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Shauli Mukherjee Thinks the Human Element in Education Must be Prioritized

It is essential to internalize the thought that teaching is definitely not a mechanical task involving the transfer of knowledge and content from one person to another, said Shauli Mukherjee in the interview

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Divya Dhadd
Divya Dhadd
Journalist

INDIA: In an interview with Transcontinental Times, Dr Shauli Mukherjee – Director, School of Education, Adamas University talks about how education is the need of the hour to tackle global issues and how education is about teaching ‘humans’, thus doing away with the idea of teaching as a mechanical job.

Key focus areas for the Indian education system

Being a global educator Shauli Mukherjee said that there is an urgent and pressing need to re-imagine and redefine education to suit the needs and demands of a dynamic, constantly unfolding, volatile and ambiguous world. A complete mindset shift is required to re-imagine education that will essentially suit the learning needs and demands of our present generation of youth. Our current education system still continues to promote a one-size-fits-all educational structure that needs a complete transformation.

Challenges on the journey

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Mukherjee thrives on intrinsic motivation to touch, impact, inspire and create a positive difference in people’s lives through the transformative and life-changing power of education. 

“There have been numerous challenges in my professional journey, obviously including a lot of criticisms, particularly because I was committed to bringing about a visible and tangible difference in people’s mindset concerning the real essence of education,” Mukherjee said.

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She, however, never viewed those circumstances as stumbling blocks of her life, rather she considered them as essential stepping stones which helped enable her to evolve into a better, stronger and more confident version of herself.

Global issues and education

Mukherjee said that almost all the global and contemporary burning issues like overpopulation, mass poverty, unemployment, alarmingly increasing rates of suicides, depression, mental illness as well as dropouts especially among the young generation can be traced back to poor and improper education.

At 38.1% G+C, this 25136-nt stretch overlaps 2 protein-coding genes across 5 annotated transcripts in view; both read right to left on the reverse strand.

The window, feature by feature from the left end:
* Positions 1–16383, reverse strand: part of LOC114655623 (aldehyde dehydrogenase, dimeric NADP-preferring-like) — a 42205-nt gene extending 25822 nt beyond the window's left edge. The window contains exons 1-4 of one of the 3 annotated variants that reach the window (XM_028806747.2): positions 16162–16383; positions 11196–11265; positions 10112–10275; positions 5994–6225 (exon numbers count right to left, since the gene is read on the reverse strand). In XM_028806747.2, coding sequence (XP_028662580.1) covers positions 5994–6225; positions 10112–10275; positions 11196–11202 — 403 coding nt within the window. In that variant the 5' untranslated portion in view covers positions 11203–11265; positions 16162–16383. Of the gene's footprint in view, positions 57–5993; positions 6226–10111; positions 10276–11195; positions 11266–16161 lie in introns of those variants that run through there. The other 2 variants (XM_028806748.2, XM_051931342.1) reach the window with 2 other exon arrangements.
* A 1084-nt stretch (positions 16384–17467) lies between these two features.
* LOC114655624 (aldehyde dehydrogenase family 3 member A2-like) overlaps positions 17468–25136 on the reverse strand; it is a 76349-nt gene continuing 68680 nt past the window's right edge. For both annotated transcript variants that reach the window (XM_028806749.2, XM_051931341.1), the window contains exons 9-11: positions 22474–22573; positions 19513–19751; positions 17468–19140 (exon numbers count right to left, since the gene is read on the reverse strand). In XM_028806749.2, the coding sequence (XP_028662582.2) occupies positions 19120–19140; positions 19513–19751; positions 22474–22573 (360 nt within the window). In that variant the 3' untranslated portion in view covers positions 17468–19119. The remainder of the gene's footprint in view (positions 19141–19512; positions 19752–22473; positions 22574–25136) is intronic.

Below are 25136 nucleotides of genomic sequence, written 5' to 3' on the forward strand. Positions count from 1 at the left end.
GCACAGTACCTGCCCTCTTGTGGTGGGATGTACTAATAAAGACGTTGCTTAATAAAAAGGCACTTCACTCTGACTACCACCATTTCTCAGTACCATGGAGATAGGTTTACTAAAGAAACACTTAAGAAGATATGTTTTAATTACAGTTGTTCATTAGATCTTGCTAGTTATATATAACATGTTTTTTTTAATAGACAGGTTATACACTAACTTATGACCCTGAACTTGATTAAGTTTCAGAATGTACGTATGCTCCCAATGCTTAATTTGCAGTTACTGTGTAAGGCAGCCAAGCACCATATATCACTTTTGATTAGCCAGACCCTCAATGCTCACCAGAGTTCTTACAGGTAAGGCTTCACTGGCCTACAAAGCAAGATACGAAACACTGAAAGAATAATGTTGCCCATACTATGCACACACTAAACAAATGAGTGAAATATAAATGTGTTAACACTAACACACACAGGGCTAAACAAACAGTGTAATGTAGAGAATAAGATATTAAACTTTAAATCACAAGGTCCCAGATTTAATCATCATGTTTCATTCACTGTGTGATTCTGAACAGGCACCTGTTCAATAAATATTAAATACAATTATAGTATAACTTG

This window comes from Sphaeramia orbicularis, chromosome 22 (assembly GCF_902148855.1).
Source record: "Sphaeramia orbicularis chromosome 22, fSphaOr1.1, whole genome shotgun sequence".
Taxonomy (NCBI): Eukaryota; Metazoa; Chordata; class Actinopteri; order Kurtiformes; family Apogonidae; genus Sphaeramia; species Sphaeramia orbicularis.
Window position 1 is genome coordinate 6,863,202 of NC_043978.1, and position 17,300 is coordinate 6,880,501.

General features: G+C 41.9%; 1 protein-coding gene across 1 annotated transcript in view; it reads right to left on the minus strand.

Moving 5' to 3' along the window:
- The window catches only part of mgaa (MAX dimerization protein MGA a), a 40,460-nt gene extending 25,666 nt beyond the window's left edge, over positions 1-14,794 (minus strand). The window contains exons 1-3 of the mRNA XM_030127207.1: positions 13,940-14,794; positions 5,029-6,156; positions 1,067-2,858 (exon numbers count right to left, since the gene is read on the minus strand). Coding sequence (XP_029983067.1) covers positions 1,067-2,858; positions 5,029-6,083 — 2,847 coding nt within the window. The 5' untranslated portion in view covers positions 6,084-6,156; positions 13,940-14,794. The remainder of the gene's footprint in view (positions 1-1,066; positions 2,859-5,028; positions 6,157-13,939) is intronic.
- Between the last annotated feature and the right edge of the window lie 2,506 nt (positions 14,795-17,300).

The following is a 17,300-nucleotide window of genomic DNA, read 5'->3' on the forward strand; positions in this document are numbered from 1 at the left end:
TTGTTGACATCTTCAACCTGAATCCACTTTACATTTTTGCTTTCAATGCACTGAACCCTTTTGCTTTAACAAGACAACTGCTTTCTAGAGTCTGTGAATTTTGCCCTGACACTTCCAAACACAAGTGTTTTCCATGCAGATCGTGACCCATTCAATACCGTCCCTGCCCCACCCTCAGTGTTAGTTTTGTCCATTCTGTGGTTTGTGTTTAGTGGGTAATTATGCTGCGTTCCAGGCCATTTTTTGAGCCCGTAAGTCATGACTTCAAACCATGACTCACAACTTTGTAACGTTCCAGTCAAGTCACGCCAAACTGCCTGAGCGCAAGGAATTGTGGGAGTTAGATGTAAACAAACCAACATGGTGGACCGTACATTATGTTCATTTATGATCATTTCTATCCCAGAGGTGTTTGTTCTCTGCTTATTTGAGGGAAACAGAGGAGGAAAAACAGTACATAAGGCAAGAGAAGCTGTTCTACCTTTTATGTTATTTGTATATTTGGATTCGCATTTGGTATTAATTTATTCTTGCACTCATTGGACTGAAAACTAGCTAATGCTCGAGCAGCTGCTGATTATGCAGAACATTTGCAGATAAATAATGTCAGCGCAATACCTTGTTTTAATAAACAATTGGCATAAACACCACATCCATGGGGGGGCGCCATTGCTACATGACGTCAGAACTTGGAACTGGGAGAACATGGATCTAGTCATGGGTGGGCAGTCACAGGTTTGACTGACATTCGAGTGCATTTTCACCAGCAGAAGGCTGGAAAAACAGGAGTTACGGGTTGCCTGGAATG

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This is not to suggest that education is the root cause of all these issues, but real education can definitely be the solution to all these global issues. Also, more alarming is the fact that poor quality education is in fact, aggravating and worsening these issues at an exponential rate, Mukherjee told Transcontinental Times.

A word for the aspiring educators

Mukherjee talks about two vital factors for 21st-century educators to create a profound impact, regionally or globally. 

They must have a beginner’s mindset through which they can be completely adaptable, flexible and responsive to all the new kinds of learnings emerging around them on a continuous basis. At the same time, they also must possess a challenging spirit to question and challenge almost anything and everything around them which have become obsolete and redundant.

“We often make the mistake of thinking that once we are somewhat knowledgeable about a specific subject domain, we are fit enough to be considered as teachers. Rather, it is important to understand and appreciate the fact that as progressive and empowered educators, our mission is not to teach the subjects in which perhaps we have attained sufficient mastery, rather our mission is to teach the learners who are essentially human beings. Hence, the human element in education must be prioritized and highlighted,” the global educator said.

Human resources (in this context, the learners and the children) are very much like the natural resources which often lies buried underneath and do not show up unless there’s a conscious effort on the part of the educators to create a conducive environment where the learners can safely show up as well as thrive.

“Educators must themselves be self-motivated and life-long learners committed to learning, unlearning and relearning at all phases of their lives.”

Also Read: Tirlok Malik’s Films on Immigrants are an Emotional Ride

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